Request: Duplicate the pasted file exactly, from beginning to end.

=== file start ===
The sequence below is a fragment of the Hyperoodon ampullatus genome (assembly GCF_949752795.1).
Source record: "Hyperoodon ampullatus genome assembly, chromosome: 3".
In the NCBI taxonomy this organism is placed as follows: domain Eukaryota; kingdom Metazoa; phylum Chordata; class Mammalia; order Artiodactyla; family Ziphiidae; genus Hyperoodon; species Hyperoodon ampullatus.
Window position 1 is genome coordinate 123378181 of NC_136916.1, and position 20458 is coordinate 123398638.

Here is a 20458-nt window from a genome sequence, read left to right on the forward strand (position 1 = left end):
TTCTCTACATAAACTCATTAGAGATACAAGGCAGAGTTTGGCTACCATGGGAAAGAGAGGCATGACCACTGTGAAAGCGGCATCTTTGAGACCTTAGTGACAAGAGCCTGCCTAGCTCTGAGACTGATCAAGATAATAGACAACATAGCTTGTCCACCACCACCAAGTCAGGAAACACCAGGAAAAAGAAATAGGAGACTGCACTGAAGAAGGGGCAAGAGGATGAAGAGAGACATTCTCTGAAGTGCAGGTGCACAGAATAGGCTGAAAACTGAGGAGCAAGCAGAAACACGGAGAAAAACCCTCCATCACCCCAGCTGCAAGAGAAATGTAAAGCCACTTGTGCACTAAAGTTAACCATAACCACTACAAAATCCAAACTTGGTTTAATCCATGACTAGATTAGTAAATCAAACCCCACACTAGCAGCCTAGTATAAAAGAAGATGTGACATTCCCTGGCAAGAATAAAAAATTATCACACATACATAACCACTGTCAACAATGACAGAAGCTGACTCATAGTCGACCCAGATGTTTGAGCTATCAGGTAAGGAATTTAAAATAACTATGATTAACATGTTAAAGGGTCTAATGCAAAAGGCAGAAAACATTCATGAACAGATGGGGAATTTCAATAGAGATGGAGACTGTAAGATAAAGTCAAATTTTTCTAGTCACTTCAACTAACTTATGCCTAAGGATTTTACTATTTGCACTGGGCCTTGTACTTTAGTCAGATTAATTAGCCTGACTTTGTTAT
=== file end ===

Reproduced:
The sequence below is a fragment of the Hyperoodon ampullatus genome (assembly GCF_949752795.1).
Source record: "Hyperoodon ampullatus genome assembly, chromosome: 3".
In the NCBI taxonomy this organism is placed as follows: domain Eukaryota; kingdom Metazoa; phylum Chordata; class Mammalia; order Artiodactyla; family Ziphiidae; genus Hyperoodon; species Hyperoodon ampullatus.
Window position 1 is genome coordinate 123378181 of NC_136916.1, and position 20458 is coordinate 123398638.

Here is a 20458-nt window from a genome sequence, read left to right on the forward strand (position 1 = left end):
TTCTCTACATAAACTCATTAGAGATACAAGGCAGAGTTTGGCTACCATGGGAAAGAGAGGCATGACCACTGTGAAAGCGGCATCTTTGAGACCTTAGTGACAAGAGCCTGCCTAGCTCTGAGACTGATCAAGATAATAGACAACATAGCTTGTCCACCACCACCAAGTCAGGAAACACCAGGAAAAAGAAATAGGAGACTGCACTGAAGAAGGGGCAAGAGGATGAAGAGAGACATTCTCTGAAGTGCAGGTGCACAGAATAGGCTGAAAACTGAGGAGCAAGCAGAAACACGGAGAAAAACCCTCCATCACCCCAGCTGCAAGAGAAATGTAAAGCCACTTGTGCACTAAAGTTAACCATAACCACTACAAAATCCAAACTTGGTTTAATCCATGACTAGATTAGTAAATCAAACCCCACACTAGCAGCCTAGTATAAAAGAAGATGTGACATTCCCTGGCAAGAATAAAAAATTATCACACATACATAACCACTGTCAACAATGACAGAAGCTGACTCATAGTCGACCCAGATGTTTGAGCTATCAGGTAAGGAATTTAAAATAACTATGATTAACATGTTAAAGGGTCTAATGCAAAAGGCAGAAAACATTCATGAACAGATGGGGAATTTCAATAGAGATGGAGACTGTAAGATAAAGTCAAATTTTTCTAGTCACTTCAACTAACTTATGCCTAAGGATTTTACTATTTGCACTGGGCCTTGTACTTTAGTCAGATTAATTAGCCTGACTTTGTTAT